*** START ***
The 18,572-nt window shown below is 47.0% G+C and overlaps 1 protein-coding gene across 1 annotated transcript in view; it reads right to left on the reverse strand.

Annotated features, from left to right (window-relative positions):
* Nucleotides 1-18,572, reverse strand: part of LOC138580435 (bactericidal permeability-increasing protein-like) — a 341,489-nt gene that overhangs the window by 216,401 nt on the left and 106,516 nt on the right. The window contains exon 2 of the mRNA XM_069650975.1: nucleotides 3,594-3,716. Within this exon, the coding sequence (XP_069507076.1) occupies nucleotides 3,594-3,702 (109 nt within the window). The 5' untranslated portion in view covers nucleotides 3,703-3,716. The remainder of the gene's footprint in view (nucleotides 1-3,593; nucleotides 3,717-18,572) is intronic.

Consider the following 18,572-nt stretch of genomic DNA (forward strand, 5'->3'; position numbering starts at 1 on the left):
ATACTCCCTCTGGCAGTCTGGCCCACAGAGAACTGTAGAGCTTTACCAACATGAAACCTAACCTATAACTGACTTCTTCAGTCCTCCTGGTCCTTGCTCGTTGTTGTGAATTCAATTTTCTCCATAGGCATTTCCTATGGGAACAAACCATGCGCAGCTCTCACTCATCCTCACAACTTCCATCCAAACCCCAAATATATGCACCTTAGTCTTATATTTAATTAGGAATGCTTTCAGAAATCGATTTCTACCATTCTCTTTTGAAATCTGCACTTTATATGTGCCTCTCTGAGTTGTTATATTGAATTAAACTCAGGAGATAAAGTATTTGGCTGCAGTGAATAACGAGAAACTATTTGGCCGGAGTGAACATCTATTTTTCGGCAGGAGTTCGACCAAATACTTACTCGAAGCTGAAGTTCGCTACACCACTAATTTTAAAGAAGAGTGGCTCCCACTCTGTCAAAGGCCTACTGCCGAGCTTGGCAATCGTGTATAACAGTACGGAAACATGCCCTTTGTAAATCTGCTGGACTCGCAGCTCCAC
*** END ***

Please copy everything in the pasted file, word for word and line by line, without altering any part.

The 18,572-nt window shown below is 47.0% G+C and overlaps 1 protein-coding gene across 1 annotated transcript in view; it reads right to left on the reverse strand.

Annotated features, from left to right (window-relative positions):
* Nucleotides 1-18,572, reverse strand: part of LOC138580435 (bactericidal permeability-increasing protein-like) — a 341,489-nt gene that overhangs the window by 216,401 nt on the left and 106,516 nt on the right. The window contains exon 2 of the mRNA XM_069650975.1: nucleotides 3,594-3,716. Within this exon, the coding sequence (XP_069507076.1) occupies nucleotides 3,594-3,702 (109 nt within the window). The 5' untranslated portion in view covers nucleotides 3,703-3,716. The remainder of the gene's footprint in view (nucleotides 1-3,593; nucleotides 3,717-18,572) is intronic.

Consider the following 18,572-nt stretch of genomic DNA (forward strand, 5'->3'; position numbering starts at 1 on the left):
ATACTCCCTCTGGCAGTCTGGCCCACAGAGAACTGTAGAGCTTTACCAACATGAAACCTAACCTATAACTGACTTCTTCAGTCCTCCTGGTCCTTGCTCGTTGTTGTGAATTCAATTTTCTCCATAGGCATTTCCTATGGGAACAAACCATGCGCAGCTCTCACTCATCCTCACAACTTCCATCCAAACCCCAAATATATGCACCTTAGTCTTATATTTAATTAGGAATGCTTTCAGAAATCGATTTCTACCATTCTCTTTTGAAATCTGCACTTTATATGTGCCTCTCTGAGTTGTTATATTGAATTAAACTCAGGAGATAAAGTATTTGGCTGCAGTGAATAACGAGAAACTATTTGGCCGGAGTGAACATCTATTTTTCGGCAGGAGTTCGACCAAATACTTACTCGAAGCTGAAGTTCGCTACACCACTAATTTTAAAGAAGAGTGGCTCCCACTCTGTCAAAGGCCTACTGCCGAGCTTGGCAATCGTGTATAACAGTACGGAAACATGCCCTTTGTAAATCTGCTGGACTCGCAGCTCCAC